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Finding out How much Acid there is in a Solution.

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Introduction

Finding out How much Acid there is in a Solution Aim The aim of this investigative experiment is to discover the accurate concentration of sulphuric acid (H2SO4), which is found in a solution. The concentration is thought to be between 0.05 mol dm�3 and 0.15 mol dm�3. I have been given access to anhydrous potassium carbonate (K2CO3) and a range of indicators. Plan In order to obtain the concentration of the acid in the solution I have to titre the known solution of potassium carbonate with the unknown sulphuric acid. The indicator I will be using to indicate when the reaction is fully completed is methyl orange. This is because I am using a strong acid and a weak alkali and methyl orange is the most appropriate indicator for this type of acid-alkali titration. To begin with I will have to prepare a standard solution of potassium carbonate that will be used in the titration with sulphuric acid. The potassium carbonate is of known strength and volume in contrast with the unknown concentration of sulphuric acid. This is the equation for the titration: H2SO4 (aq) ...read more.

Middle

� MAKE SURE YOU HAVE YOUR SAFETY GLASSES ON DURING THE WHOLE EXPERIMENT Potassium carbonate Although the solution I am using is very dilute I should still be aware that contact with eyes, skin and clothing must be avoided. As such I am to be wearing goggles and a lab coat. Also any slippages would cause the area to become slippery and dangerous, if they are not cleaned up quickly. Methyl orange The same precautions apply for this as did with the potassium carbonate. Sulphuric Acid It is very corrosive. If it is swallowed, wash out mouth and give one or two glasses of water. Don't induce vomiting. Seek medical advice as soon as possible. If it is splashed into the eye flood the eye with gently running tap water for 10 minutes. Seek medical advice. If it is spilt on clothes or skin remove the clothes quickly and wipe as much liquid as possible away with a dry clothe before drenching the area with lots of water. If a large area of skin was affected or blistering seek medical advice. If it is spilt in the laboratory, wear eye protection and gloves and cover with mineral absorbent and scoop into a bucket. ...read more.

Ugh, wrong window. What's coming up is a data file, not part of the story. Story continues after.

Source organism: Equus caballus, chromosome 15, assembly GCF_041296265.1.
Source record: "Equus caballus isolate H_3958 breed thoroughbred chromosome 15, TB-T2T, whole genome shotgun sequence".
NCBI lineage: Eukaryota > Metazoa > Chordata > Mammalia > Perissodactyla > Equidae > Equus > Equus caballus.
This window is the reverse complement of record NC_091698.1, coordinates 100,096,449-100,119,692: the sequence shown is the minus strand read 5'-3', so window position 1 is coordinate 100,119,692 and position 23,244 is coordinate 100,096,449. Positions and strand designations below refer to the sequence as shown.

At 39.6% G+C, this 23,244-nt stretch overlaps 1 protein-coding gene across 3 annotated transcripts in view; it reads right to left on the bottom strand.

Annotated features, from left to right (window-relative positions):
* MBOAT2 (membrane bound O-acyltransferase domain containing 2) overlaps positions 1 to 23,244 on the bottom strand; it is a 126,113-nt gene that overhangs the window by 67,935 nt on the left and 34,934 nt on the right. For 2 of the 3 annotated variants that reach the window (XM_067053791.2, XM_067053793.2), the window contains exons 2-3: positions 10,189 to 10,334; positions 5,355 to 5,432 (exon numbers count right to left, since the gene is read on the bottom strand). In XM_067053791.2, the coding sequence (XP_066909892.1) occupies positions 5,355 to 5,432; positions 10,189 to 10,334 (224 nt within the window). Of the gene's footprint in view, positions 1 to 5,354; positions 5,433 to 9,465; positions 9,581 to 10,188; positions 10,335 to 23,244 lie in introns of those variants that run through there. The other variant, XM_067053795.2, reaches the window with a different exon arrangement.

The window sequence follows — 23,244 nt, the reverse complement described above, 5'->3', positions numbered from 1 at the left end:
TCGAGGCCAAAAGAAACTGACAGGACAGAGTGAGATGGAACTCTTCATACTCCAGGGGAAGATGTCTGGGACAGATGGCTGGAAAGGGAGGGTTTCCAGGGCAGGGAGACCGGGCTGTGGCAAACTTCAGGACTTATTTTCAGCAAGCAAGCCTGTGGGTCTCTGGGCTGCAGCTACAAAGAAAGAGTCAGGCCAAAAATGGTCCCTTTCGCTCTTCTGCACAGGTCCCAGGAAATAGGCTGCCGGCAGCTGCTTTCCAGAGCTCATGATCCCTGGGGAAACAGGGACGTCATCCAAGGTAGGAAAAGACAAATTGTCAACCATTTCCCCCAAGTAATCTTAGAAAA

Conclusion

� The burette and pipette may not have been thoroughly washed out with the solutions used. � The conical flask may not have been thoroughly washed out with distilled water between titres. � The end point may not be accurate if the solution from the burette is not added drop by drop with continuous swirling. � Too much or too little indicator may have been added each time It is not possible to place a value on the effect of human error on the reliability and accuracy of results. However, further repetition of the experiment would limit the effect human error has on results. Improvements to the investigation would be mainly aiming to reduce the human error. This could be done by using equipment that displays values and measurements digitally, or detect the colour change more accurately. Overall I do not believe my results could have been that inaccurate seeing as my titres were the same. I feel that the procedure allowed me to discover the accurate concentration of the acid to a fairly accurate and reliable degree. Sources: � Chemical Ideas - Salters Advanced Chemistry (2nd Edition). � Chemistry - Ann and Patrick Fullick (2nd Edition). � Hazards in the Chemical Laboratory - Edited by G.D Muir (2nd Edition). � Google Images - Keyword: Titration Tahamtan Pishgharavol Chemistry Coursework: Titration 1 ...read more.

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